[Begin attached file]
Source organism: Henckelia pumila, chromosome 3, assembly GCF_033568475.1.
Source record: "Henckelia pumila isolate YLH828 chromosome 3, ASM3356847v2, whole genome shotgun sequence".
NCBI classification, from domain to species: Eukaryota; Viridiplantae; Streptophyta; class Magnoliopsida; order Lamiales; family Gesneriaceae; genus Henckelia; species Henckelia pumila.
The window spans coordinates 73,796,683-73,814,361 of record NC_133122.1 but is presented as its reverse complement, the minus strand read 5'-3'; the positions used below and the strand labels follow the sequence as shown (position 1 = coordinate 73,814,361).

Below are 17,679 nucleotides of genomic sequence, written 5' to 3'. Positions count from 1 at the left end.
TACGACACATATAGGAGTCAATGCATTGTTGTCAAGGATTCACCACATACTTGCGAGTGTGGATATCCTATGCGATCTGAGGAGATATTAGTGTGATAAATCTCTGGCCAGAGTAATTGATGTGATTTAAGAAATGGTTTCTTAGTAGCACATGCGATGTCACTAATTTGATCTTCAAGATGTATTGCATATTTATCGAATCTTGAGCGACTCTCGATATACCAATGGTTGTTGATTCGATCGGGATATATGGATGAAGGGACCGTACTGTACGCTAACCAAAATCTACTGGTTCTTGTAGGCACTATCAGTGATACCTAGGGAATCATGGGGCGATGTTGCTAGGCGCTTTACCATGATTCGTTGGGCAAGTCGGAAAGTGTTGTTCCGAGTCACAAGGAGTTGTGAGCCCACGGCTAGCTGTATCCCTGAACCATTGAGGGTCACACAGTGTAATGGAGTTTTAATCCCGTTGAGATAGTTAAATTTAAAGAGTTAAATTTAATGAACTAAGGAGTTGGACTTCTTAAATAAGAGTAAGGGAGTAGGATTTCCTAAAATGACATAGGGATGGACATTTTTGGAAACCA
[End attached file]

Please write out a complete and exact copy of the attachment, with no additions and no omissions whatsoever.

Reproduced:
Source organism: Henckelia pumila, chromosome 3, assembly GCF_033568475.1.
Source record: "Henckelia pumila isolate YLH828 chromosome 3, ASM3356847v2, whole genome shotgun sequence".
NCBI classification, from domain to species: Eukaryota; Viridiplantae; Streptophyta; class Magnoliopsida; order Lamiales; family Gesneriaceae; genus Henckelia; species Henckelia pumila.
The window spans coordinates 73,796,683-73,814,361 of record NC_133122.1 but is presented as its reverse complement, the minus strand read 5'-3'; the positions used below and the strand labels follow the sequence as shown (position 1 = coordinate 73,814,361).

Below are 17,679 nucleotides of genomic sequence, written 5' to 3'. Positions count from 1 at the left end.
TACGACACATATAGGAGTCAATGCATTGTTGTCAAGGATTCACCACATACTTGCGAGTGTGGATATCCTATGCGATCTGAGGAGATATTAGTGTGATAAATCTCTGGCCAGAGTAATTGATGTGATTTAAGAAATGGTTTCTTAGTAGCACATGCGATGTCACTAATTTGATCTTCAAGATGTATTGCATATTTATCGAATCTTGAGCGACTCTCGATATACCAATGGTTGTTGATTCGATCGGGATATATGGATGAAGGGACCGTACTGTACGCTAACCAAAATCTACTGGTTCTTGTAGGCACTATCAGTGATACCTAGGGAATCATGGGGCGATGTTGCTAGGCGCTTTACCATGATTCGTTGGGCAAGTCGGAAAGTGTTGTTCCGAGTCACAAGGAGTTGTGAGCCCACGGCTAGCTGTATCCCTGAACCATTGAGGGTCACACAGTGTAATGGAGTTTTAATCCCGTTGAGATAGTTAAATTTAAAGAGTTAAATTTAATGAACTAAGGAGTTGGACTTCTTAAATAAGAGTAAGGGAGTAGGATTTCCTAAAATGACATAGGGATGGACATTTTTGGAAACCA